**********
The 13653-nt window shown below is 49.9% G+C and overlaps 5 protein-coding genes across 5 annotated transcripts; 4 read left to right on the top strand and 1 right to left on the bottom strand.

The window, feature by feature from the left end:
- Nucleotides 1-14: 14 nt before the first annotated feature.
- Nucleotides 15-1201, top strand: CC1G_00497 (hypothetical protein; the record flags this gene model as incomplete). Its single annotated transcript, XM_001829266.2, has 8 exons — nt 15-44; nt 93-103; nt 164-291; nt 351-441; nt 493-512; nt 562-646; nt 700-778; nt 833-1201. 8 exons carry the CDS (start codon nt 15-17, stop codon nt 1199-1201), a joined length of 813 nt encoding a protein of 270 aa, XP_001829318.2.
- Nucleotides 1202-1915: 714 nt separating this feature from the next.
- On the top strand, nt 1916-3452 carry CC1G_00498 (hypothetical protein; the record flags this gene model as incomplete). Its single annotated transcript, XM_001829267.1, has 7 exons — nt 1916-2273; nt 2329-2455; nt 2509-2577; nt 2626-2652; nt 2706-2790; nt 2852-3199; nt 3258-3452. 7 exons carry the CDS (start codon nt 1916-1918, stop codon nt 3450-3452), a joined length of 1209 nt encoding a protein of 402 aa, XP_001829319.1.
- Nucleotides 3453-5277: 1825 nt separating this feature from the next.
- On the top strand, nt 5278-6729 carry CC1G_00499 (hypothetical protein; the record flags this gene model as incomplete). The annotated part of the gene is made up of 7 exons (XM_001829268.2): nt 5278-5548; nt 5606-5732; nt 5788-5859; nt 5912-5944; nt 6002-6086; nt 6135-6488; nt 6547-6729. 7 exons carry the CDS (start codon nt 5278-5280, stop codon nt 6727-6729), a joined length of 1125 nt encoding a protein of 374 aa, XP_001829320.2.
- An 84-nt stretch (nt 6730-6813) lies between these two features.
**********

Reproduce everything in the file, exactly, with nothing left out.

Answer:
The 13653-nt window shown below is 49.9% G+C and overlaps 5 protein-coding genes across 5 annotated transcripts; 4 read left to right on the top strand and 1 right to left on the bottom strand.

The window, feature by feature from the left end:
- Nucleotides 1-14: 14 nt before the first annotated feature.
- Nucleotides 15-1201, top strand: CC1G_00497 (hypothetical protein; the record flags this gene model as incomplete). Its single annotated transcript, XM_001829266.2, has 8 exons — nt 15-44; nt 93-103; nt 164-291; nt 351-441; nt 493-512; nt 562-646; nt 700-778; nt 833-1201. 8 exons carry the CDS (start codon nt 15-17, stop codon nt 1199-1201), a joined length of 813 nt encoding a protein of 270 aa, XP_001829318.2.
- Nucleotides 1202-1915: 714 nt separating this feature from the next.
- On the top strand, nt 1916-3452 carry CC1G_00498 (hypothetical protein; the record flags this gene model as incomplete). Its single annotated transcript, XM_001829267.1, has 7 exons — nt 1916-2273; nt 2329-2455; nt 2509-2577; nt 2626-2652; nt 2706-2790; nt 2852-3199; nt 3258-3452. 7 exons carry the CDS (start codon nt 1916-1918, stop codon nt 3450-3452), a joined length of 1209 nt encoding a protein of 402 aa, XP_001829319.1.
- Nucleotides 3453-5277: 1825 nt separating this feature from the next.
- On the top strand, nt 5278-6729 carry CC1G_00499 (hypothetical protein; the record flags this gene model as incomplete). The annotated part of the gene is made up of 7 exons (XM_001829268.2): nt 5278-5548; nt 5606-5732; nt 5788-5859; nt 5912-5944; nt 6002-6086; nt 6135-6488; nt 6547-6729. 7 exons carry the CDS (start codon nt 5278-5280, stop codon nt 6727-6729), a joined length of 1125 nt encoding a protein of 374 aa, XP_001829320.2.
- An 84-nt stretch (nt 6730-6813) lies between these two features.